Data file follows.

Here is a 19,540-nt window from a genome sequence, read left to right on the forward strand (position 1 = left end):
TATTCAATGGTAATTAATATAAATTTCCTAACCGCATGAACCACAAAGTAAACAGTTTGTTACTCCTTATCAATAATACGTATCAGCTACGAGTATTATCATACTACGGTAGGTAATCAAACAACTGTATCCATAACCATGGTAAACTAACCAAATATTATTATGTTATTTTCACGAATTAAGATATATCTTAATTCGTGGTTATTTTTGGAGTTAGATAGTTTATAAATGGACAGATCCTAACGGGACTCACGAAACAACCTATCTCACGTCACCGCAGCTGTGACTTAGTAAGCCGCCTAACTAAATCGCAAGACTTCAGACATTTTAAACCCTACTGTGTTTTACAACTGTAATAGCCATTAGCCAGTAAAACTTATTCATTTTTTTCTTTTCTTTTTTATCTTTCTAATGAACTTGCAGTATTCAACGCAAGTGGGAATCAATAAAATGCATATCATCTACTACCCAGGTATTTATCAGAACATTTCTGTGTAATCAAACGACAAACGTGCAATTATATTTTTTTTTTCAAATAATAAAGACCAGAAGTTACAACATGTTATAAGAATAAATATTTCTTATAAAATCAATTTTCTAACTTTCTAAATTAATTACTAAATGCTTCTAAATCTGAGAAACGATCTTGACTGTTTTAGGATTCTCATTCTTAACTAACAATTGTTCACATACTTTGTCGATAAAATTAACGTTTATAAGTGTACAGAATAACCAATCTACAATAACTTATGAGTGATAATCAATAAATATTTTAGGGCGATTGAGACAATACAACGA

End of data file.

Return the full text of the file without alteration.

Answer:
Here is a 19,540-nt window from a genome sequence, read left to right on the forward strand (position 1 = left end):
TATTCAATGGTAATTAATATAAATTTCCTAACCGCATGAACCACAAAGTAAACAGTTTGTTACTCCTTATCAATAATACGTATCAGCTACGAGTATTATCATACTACGGTAGGTAATCAAACAACTGTATCCATAACCATGGTAAACTAACCAAATATTATTATGTTATTTTCACGAATTAAGATATATCTTAATTCGTGGTTATTTTTGGAGTTAGATAGTTTATAAATGGACAGATCCTAACGGGACTCACGAAACAACCTATCTCACGTCACCGCAGCTGTGACTTAGTAAGCCGCCTAACTAAATCGCAAGACTTCAGACATTTTAAACCCTACTGTGTTTTACAACTGTAATAGCCATTAGCCAGTAAAACTTATTCATTTTTTTCTTTTCTTTTTTATCTTTCTAATGAACTTGCAGTATTCAACGCAAGTGGGAATCAATAAAATGCATATCATCTACTACCCAGGTATTTATCAGAACATTTCTGTGTAATCAAACGACAAACGTGCAATTATATTTTTTTTTTCAAATAATAAAGACCAGAAGTTACAACATGTTATAAGAATAAATATTTCTTATAAAATCAATTTTCTAACTTTCTAAATTAATTACTAAATGCTTCTAAATCTGAGAAACGATCTTGACTGTTTTAGGATTCTCATTCTTAACTAACAATTGTTCACATACTTTGTCGATAAAATTAACGTTTATAAGTGTACAGAATAACCAATCTACAATAACTTATGAGTGATAATCAATAAATATTTTAGGGCGATTGAGACAATACAACGA